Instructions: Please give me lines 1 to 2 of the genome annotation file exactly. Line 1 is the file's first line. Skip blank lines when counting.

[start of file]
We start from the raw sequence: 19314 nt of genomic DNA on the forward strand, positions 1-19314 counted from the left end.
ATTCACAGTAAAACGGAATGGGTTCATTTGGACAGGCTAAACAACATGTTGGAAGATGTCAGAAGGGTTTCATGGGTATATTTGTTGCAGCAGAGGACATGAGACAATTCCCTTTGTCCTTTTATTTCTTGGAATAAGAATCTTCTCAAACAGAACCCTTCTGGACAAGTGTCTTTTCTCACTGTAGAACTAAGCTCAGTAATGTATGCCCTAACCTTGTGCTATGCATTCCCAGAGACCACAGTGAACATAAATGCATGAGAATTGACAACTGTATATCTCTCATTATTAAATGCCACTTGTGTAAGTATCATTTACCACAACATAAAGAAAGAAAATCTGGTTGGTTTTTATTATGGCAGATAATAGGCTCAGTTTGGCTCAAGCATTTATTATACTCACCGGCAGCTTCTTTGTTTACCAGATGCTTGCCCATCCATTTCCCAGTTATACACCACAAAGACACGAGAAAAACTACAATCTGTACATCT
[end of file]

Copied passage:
We start from the raw sequence: 19314 nt of genomic DNA on the forward strand, positions 1-19314 counted from the left end.
ATTCACAGTAAAACGGAATGGGTTCATTTGGACAGGCTAAACAACATGTTGGAAGATGTCAGAAGGGTTTCATGGGTATATTTGTTGCAGCAGAGGACATGAGACAATTCCCTTTGTCCTTTTATTTCTTGGAATAAGAATCTTCTCAAACAGAACCCTTCTGGACAAGTGTCTTTTCTCACTGTAGAACTAAGCTCAGTAATGTATGCCCTAACCTTGTGCTATGCATTCCCAGAGACCACAGTGAACATAAATGCATGAGAATTGACAACTGTATATCTCTCATTATTAAATGCCACTTGTGTAAGTATCATTTACCACAACATAAAGAAAGAAAATCTGGTTGGTTTTTATTATGGCAGATAATAGGCTCAGTTTGGCTCAAGCATTTATTATACTCACCGGCAGCTTCTTTGTTTACCAGATGCTTGCCCATCCATTTCCCAGTTATACACCACAAAGACACGAGAAAAACTACAATCTGTACATCT